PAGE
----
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Open Access Highly Accessed Research

Residents learning ultrasound-guided catheterization are not sufficiently skilled to use landmarks

Julien Maizel12, Laurianne Guyomarc’h1, Pierre Henon1, Santhi Samy Modeliar1, Bertrand de Cagny1, Gabriel Choukroun12 and Michel Slama12*

Author Affiliations

1 Medical Intensive Care Unit, Department of Nephrology, Amiens University Medical Center, Amiens, France

2 INSERM U-1088, Jules Verne University of Picardie, Amiens, France

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Critical Care 2014, 18:R36  doi:10.1186/cc13741

Published: 23 February 2014

Abstract

Introduction

Ultrasound-guided (UG) technique is the recommended procedure for central venous catheterization (CVC). However, as ultrasound may not be available in emergency situations, guidelines also propose that physicians remain skilled in landmark (LM) placement. We conducted this prospective observational study to determine the learning curve of the LM technique in residents only learning the UG technique.

Methods

During the first three months of their rotation in our ICU, residents inexperienced in CVC used only the real-time UG technique. During the following three months, residents were allowed to place CVC by means of the LM technique when authorized by the attending physician.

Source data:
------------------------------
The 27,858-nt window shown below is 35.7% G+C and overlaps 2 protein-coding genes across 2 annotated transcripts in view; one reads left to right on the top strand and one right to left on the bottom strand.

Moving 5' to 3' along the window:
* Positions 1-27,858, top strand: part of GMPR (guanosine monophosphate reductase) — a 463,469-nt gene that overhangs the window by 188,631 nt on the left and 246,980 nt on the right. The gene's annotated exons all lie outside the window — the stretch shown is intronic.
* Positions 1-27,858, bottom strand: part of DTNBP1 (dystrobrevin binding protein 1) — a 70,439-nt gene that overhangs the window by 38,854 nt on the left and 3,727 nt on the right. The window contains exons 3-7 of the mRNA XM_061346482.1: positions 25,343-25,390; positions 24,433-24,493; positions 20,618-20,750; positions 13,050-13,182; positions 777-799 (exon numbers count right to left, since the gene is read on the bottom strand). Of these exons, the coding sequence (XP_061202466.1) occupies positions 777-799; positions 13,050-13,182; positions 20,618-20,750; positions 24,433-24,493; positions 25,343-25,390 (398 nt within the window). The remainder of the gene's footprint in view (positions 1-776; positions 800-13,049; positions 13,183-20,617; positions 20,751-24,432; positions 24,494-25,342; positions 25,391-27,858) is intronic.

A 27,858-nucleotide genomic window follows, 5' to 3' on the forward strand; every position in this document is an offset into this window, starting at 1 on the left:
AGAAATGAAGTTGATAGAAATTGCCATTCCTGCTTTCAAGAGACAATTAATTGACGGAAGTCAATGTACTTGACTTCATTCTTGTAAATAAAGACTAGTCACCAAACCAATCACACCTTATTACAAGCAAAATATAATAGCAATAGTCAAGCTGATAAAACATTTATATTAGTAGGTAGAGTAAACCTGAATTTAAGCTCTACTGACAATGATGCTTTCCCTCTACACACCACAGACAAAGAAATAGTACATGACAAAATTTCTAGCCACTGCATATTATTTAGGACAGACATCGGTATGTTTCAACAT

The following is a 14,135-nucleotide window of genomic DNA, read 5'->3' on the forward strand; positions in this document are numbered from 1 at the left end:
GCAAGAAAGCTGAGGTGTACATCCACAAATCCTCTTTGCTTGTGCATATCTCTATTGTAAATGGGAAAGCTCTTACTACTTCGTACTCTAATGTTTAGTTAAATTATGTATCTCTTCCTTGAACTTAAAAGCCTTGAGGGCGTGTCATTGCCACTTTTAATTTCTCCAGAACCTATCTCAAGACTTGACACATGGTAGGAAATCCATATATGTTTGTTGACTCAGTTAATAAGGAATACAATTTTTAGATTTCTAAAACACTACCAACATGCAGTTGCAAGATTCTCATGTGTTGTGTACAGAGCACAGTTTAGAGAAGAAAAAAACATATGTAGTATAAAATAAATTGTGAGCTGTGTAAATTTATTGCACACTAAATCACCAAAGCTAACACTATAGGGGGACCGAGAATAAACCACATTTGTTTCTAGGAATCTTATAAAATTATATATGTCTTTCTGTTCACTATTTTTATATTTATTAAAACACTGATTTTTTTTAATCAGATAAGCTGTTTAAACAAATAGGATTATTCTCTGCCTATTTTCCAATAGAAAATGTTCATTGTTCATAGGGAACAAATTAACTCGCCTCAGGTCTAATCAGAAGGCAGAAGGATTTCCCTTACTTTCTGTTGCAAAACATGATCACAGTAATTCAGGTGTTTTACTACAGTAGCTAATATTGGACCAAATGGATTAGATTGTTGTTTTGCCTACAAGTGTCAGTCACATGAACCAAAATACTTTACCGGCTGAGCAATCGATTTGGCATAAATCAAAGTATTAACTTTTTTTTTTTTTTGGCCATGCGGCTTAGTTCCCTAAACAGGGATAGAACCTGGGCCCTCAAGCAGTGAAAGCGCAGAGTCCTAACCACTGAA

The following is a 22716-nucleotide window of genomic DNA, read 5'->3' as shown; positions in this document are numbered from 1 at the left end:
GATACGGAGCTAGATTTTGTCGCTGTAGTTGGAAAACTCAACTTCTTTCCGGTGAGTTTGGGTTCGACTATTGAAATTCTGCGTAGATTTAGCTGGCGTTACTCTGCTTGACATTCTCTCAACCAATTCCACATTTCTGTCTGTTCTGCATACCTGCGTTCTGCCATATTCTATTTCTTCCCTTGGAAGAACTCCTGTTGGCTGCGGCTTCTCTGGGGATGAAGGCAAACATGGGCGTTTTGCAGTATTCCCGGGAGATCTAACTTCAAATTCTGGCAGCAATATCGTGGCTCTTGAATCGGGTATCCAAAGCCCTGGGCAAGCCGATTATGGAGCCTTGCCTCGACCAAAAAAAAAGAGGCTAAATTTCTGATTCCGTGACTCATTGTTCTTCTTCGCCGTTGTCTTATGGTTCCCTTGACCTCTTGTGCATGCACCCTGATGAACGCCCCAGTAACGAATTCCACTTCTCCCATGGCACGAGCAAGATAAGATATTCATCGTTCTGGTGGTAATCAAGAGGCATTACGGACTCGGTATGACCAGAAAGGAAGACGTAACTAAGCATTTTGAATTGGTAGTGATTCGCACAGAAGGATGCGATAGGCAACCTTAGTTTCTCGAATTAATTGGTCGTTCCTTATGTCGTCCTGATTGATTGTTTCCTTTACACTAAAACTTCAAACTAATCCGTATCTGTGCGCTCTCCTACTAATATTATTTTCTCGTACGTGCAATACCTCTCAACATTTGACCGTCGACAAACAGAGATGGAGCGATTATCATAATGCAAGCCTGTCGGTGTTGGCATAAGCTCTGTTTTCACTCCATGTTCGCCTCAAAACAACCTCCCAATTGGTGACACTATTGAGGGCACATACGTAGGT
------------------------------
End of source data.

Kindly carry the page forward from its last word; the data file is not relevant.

Results

A total of 172 procedures (84 UG and 88 LM) were performed by the inexperienced residents during the study. The success rate was lower (72% versus 84%; P = 0.05) and the complication rate was higher (22% versus 10%; P = 0.04) for LM compared to UG procedures. Comparison between the five last UG procedures and the first five LM procedures performed demonstrated that the transition between the two techniques was associated with a marked decrease of the success rate (65% versus 93%; P = 0.01) and an increase of the complication rate (33% versus 8%; P = 0.01). After 10 LM procedures, residents achieved a success rate and a complication rate of 81% and 6%, respectively.

Conclusions

Residents who only learn the UG technique will not be immediately able to perform the LM technique, but require specific training based on at least 10 LM procedures. The question of whether or not the LM technique should still be taught when an ultrasound device is not available must therefore be addressed.